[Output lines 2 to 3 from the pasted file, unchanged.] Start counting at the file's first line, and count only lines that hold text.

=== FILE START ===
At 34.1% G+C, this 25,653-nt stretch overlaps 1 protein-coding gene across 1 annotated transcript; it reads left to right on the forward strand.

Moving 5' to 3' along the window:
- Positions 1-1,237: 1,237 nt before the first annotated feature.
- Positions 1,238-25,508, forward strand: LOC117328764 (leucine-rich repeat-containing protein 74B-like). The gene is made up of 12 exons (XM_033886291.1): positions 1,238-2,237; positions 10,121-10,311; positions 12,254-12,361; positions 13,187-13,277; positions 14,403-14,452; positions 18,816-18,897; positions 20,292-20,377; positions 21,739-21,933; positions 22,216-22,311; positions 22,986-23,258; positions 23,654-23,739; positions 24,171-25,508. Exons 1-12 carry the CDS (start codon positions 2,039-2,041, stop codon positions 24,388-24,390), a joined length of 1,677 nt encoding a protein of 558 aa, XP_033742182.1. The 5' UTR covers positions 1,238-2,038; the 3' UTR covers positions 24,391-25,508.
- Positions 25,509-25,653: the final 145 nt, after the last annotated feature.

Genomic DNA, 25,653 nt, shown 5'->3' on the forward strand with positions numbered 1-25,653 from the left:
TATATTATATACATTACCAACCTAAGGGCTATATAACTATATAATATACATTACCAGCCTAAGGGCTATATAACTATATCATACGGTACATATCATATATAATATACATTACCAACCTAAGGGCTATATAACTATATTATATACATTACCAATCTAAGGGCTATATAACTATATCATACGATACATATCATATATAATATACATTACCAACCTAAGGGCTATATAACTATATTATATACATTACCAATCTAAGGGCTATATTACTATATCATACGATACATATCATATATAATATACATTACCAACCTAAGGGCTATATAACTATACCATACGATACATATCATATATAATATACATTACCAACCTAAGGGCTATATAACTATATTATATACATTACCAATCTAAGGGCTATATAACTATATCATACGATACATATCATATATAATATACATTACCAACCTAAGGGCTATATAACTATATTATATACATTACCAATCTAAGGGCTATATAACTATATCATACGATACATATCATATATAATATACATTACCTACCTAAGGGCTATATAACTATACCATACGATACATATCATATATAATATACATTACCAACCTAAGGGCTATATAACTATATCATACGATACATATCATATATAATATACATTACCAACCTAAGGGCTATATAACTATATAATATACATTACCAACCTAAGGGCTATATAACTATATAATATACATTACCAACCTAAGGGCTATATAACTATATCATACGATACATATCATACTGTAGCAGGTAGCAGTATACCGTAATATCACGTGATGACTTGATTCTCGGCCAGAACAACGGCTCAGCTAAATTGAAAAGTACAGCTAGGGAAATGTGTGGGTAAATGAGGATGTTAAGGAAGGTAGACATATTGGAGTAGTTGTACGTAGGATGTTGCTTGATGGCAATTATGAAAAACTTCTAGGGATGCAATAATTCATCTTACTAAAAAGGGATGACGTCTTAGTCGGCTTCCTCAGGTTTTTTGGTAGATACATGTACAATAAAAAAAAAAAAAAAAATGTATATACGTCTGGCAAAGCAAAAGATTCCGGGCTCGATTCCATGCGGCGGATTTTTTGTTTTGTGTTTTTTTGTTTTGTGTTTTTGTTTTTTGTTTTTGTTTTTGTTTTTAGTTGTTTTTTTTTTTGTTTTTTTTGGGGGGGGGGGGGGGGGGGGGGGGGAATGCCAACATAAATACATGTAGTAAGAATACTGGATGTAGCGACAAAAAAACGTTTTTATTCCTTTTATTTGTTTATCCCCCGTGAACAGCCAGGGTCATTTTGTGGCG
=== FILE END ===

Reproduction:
Moving 5' to 3' along the window:
- Positions 1-1,237: 1,237 nt before the first annotated feature.